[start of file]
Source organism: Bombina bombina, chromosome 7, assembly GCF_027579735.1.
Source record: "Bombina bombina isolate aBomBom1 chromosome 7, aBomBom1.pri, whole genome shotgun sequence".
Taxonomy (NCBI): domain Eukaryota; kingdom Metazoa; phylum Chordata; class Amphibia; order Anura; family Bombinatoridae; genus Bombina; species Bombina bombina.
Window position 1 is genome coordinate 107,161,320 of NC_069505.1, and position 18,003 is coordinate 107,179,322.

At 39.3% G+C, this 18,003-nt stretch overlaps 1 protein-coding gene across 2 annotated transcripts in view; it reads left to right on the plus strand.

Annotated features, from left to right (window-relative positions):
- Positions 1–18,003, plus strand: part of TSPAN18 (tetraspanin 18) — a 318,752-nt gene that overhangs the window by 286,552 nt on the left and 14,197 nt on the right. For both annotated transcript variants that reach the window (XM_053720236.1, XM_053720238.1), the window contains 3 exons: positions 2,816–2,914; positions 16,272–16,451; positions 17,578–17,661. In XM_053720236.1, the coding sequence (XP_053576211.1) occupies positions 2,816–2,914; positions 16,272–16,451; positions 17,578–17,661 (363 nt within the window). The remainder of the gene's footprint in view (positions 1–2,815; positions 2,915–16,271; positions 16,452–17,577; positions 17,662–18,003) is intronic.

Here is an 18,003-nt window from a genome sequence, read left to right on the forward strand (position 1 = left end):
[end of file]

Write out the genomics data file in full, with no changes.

Source organism: Bombina bombina, chromosome 7, assembly GCF_027579735.1.
Source record: "Bombina bombina isolate aBomBom1 chromosome 7, aBomBom1.pri, whole genome shotgun sequence".
Taxonomy (NCBI): domain Eukaryota; kingdom Metazoa; phylum Chordata; class Amphibia; order Anura; family Bombinatoridae; genus Bombina; species Bombina bombina.
Window position 1 is genome coordinate 107,161,320 of NC_069505.1, and position 18,003 is coordinate 107,179,322.

At 39.3% G+C, this 18,003-nt stretch overlaps 1 protein-coding gene across 2 annotated transcripts in view; it reads left to right on the plus strand.

Annotated features, from left to right (window-relative positions):
- Positions 1–18,003, plus strand: part of TSPAN18 (tetraspanin 18) — a 318,752-nt gene that overhangs the window by 286,552 nt on the left and 14,197 nt on the right. For both annotated transcript variants that reach the window (XM_053720236.1, XM_053720238.1), the window contains 3 exons: positions 2,816–2,914; positions 16,272–16,451; positions 17,578–17,661. In XM_053720236.1, the coding sequence (XP_053576211.1) occupies positions 2,816–2,914; positions 16,272–16,451; positions 17,578–17,661 (363 nt within the window). The remainder of the gene's footprint in view (positions 1–2,815; positions 2,915–16,271; positions 16,452–17,577; positions 17,662–18,003) is intronic.

Here is an 18,003-nt window from a genome sequence, read left to right on the forward strand (position 1 = left end):